Sometimes you can wonder to yourself, "How on earth did they come up with this stuff?" and to the modern developer the type of unrealistic setting this game has to offer might not be the way to go. We need to remember that games are games, they don't have to be realistic, and the pure escapism that Turok offered all those years ago is, you have to feel, something of a dying art. It's fast paced arcade shooter style is a ton of fun, and considering the types of leaps and bounds it brought to the FPS genre, it's no wonder that it managed to succeed all those years ago.
It’s easy to forgive Turok‘s shortcomings though because it’s still a pretty fun shooter, and its low-fi graphics are much more palatable in portable form. It’s not exactly an essential purchase for all, but as a playable piece of nostalgia, it’s been dragged into the modern era fairly successfully for fans to enjoy without many of its original frustrations and limitations.
Both Turok: Dinosaur Hunter and Turok 2: Seeds of Evil may not be as advanced as they were upon release, but they still hold up remarkably well. They're both still enjoyable to play, and the excellent remaster treatment from Night Dive Studios helps bring them up to modern standards, while still maintaining their retro identity.
Turok Remastered is exactly what I expected it to be, and I enjoyed the nostalgia trip. I hope they continue with the series, as Seeds of Evil is still my favorite in the franchise. Turok was a series that definitely had its chance, but I don't think ever got the proper game it deserved. I love revisiting these old N64 titles in a new light, and who knows, perhaps in a few years the dinosaur hunter can once again become relevant in gaming.
While Turok: Dinosaur Hunter undoubtedly shows its age in both its unappealing graphics and some of its gameplay mechanics, there is still a lot of enjoyment to be had with the hybrid FPS/exploration gameplay.
While the ten-year-old inside of me would like to pretend that Turok: Dinosaur Hunter is perfect and the best shooter of all time, I have to admit it isn't and this version isn't anything special. If you're looking to relive a retro experience with slightly better draw distance, a solid 60fps framerate, and a far superior control system then by all means pick this up. If you're more accustomed to the modern day FPS, it's best to leave this one buried in the past.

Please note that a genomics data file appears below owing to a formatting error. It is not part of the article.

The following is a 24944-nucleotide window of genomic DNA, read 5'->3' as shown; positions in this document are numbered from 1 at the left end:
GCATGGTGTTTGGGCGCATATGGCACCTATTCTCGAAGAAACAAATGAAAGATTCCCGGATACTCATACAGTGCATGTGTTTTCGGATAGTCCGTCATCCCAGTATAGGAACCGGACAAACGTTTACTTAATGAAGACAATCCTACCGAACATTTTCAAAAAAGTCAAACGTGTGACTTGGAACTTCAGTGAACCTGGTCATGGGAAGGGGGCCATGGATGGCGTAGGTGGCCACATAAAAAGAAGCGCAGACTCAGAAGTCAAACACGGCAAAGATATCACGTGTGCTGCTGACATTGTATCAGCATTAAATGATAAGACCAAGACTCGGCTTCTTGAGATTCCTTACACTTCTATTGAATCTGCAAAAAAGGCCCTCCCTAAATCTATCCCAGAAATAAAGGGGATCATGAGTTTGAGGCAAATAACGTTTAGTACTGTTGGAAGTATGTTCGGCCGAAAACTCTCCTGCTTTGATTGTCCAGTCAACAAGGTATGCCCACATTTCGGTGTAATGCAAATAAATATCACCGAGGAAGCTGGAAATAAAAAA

Turok: Dinosaur Hunter Remastered is quite literally like finding an old toy you loved as a child, having a nostalgic moment with it when you pick it up, and putting it back down soon after that moment has passed. You're older, you're wiser and you've seen and done more advanced things since the time where that toy meant something to you, so the resonance you feel with it is fleeting at best. Most cherished, hallowed classics of the medium — Megaman, Mario, etc. —are considered as such because they never feel too old, but that isn't the case here. That's where I am with Turok. It's fun for a few hours or so, and going through the levels – especially the speed-run begging tutorial – was like hopping on the old bike and popping wheelies like I was 14 again. It doesn't take long for that feeling to wear off, and due to this, I can only recommend Turok to those who loved the old game so much that they feel compelled to spend money on it again. It's not likely to be worth the twenty-dollar purchase, otherwise. That said, it's still a very fun game and the remastered package is done quite well, so I'm going to grade the game based on the quality of the remastered port, with however bored I became with it notwithstanding.
I like Turok; but I like it as an N64 game where I can make excuses for its shortcomings based on its platform—in a vacuum where I can't compare it to other, truly great shooters.
The blame should definitely not go to Night Dive Studios. It has, once again, done what it is best at, which is publishing various greats from the past, and with as little alteration as possible. The thing is, though, that Turok: Dinosaur Hunter was never exactly one of those "greats," something that is far more obvious after all these years. Of course, when it comes to personal taste, everything is subjective, right? That's correct, but there's a second problem with this version, even for those who loved the Acclaim's original release, and that is its current £13.39 price tag, which should be forbidden for such an old product, enhanced or not.